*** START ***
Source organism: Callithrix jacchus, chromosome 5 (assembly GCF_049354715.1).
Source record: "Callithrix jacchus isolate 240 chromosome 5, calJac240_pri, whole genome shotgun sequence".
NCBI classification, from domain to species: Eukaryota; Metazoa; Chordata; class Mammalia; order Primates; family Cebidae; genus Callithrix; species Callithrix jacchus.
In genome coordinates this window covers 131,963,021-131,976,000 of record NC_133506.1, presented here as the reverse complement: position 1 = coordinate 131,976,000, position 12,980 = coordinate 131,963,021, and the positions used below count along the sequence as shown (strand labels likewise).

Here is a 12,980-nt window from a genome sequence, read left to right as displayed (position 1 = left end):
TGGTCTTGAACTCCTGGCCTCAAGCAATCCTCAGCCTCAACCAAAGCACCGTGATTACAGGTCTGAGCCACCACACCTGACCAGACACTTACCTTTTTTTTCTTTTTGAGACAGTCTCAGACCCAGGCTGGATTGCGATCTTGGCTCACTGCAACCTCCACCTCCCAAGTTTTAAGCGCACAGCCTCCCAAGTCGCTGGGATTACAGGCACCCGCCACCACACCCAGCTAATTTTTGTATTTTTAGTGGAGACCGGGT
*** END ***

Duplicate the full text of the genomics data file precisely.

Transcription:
Source organism: Callithrix jacchus, chromosome 5 (assembly GCF_049354715.1).
Source record: "Callithrix jacchus isolate 240 chromosome 5, calJac240_pri, whole genome shotgun sequence".
NCBI classification, from domain to species: Eukaryota; Metazoa; Chordata; class Mammalia; order Primates; family Cebidae; genus Callithrix; species Callithrix jacchus.
In genome coordinates this window covers 131,963,021-131,976,000 of record NC_133506.1, presented here as the reverse complement: position 1 = coordinate 131,976,000, position 12,980 = coordinate 131,963,021, and the positions used below count along the sequence as shown (strand labels likewise).

Here is a 12,980-nt window from a genome sequence, read left to right as displayed (position 1 = left end):
TGGTCTTGAACTCCTGGCCTCAAGCAATCCTCAGCCTCAACCAAAGCACCGTGATTACAGGTCTGAGCCACCACACCTGACCAGACACTTACCTTTTTTTTCTTTTTGAGACAGTCTCAGACCCAGGCTGGATTGCGATCTTGGCTCACTGCAACCTCCACCTCCCAAGTTTTAAGCGCACAGCCTCCCAAGTCGCTGGGATTACAGGCACCCGCCACCACACCCAGCTAATTTTTGTATTTTTAGTGGAGACCGGGT